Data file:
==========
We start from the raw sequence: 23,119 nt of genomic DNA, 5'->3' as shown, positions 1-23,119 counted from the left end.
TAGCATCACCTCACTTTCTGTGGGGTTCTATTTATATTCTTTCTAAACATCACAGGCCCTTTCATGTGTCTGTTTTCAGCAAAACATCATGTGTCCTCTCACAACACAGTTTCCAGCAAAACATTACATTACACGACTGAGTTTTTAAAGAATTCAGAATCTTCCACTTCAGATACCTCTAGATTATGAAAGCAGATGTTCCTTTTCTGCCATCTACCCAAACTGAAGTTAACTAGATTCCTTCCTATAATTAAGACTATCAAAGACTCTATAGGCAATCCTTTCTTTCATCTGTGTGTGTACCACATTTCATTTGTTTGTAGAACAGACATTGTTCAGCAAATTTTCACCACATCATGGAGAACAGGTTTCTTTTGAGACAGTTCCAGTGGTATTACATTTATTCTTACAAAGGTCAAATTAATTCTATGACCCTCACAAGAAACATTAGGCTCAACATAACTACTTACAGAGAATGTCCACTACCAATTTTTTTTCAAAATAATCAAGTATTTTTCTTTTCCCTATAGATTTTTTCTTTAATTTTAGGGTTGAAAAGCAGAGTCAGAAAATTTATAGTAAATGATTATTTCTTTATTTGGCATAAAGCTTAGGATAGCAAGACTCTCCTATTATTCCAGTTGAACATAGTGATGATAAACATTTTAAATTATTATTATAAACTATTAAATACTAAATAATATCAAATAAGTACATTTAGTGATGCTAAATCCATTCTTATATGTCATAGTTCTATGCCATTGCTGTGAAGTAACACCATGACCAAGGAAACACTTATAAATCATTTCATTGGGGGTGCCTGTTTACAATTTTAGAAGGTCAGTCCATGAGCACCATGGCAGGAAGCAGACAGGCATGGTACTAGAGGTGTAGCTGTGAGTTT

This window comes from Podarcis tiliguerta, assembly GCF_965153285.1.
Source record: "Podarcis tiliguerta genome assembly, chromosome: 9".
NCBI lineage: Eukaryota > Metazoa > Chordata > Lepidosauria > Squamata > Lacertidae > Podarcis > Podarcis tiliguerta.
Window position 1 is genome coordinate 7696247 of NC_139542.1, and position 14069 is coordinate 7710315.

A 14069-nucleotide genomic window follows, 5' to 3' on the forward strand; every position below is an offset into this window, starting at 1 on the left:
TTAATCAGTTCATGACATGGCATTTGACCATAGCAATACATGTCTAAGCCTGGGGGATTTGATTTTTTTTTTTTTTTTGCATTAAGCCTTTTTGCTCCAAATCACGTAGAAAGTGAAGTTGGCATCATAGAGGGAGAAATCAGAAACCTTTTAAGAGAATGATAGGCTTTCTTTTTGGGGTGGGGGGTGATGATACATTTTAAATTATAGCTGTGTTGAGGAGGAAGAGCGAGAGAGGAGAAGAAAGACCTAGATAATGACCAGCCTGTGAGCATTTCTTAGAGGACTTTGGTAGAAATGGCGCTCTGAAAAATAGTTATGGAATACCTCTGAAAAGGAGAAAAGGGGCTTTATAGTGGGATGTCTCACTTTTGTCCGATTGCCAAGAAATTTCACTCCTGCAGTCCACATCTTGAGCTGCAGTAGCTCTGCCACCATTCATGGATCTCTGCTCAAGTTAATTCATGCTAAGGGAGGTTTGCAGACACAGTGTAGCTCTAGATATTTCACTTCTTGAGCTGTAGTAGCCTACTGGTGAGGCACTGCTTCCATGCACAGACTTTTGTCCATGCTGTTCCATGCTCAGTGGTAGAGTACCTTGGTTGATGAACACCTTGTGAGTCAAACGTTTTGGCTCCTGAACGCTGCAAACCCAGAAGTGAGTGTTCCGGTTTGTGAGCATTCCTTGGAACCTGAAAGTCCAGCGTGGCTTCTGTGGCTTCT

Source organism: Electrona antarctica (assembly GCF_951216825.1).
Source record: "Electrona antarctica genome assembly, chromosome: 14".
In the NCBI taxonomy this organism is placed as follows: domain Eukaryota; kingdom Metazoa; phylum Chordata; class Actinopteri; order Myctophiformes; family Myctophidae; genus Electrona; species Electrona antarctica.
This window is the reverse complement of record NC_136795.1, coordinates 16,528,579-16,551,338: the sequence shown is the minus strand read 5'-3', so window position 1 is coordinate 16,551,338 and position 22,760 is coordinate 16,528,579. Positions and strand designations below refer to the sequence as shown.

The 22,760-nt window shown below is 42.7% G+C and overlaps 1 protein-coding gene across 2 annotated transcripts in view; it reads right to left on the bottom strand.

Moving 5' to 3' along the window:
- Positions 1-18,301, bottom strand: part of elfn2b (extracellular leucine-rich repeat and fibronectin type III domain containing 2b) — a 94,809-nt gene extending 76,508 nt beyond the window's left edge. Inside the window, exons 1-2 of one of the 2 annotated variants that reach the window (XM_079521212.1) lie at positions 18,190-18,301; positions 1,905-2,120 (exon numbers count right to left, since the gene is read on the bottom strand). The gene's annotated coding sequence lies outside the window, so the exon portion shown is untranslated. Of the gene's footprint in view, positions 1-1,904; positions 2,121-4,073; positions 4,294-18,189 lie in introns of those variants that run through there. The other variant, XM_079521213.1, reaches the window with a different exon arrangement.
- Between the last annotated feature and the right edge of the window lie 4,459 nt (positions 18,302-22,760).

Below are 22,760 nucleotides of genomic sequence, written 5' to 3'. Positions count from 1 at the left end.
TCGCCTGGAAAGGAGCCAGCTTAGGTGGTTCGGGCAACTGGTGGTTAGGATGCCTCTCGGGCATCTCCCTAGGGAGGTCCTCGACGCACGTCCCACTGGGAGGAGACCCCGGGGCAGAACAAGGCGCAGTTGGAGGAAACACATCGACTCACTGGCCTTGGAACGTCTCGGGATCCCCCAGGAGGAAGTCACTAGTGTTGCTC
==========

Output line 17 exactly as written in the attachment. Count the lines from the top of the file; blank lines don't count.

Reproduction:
Below are 22,760 nucleotides of genomic sequence, written 5' to 3'. Positions count from 1 at the left end.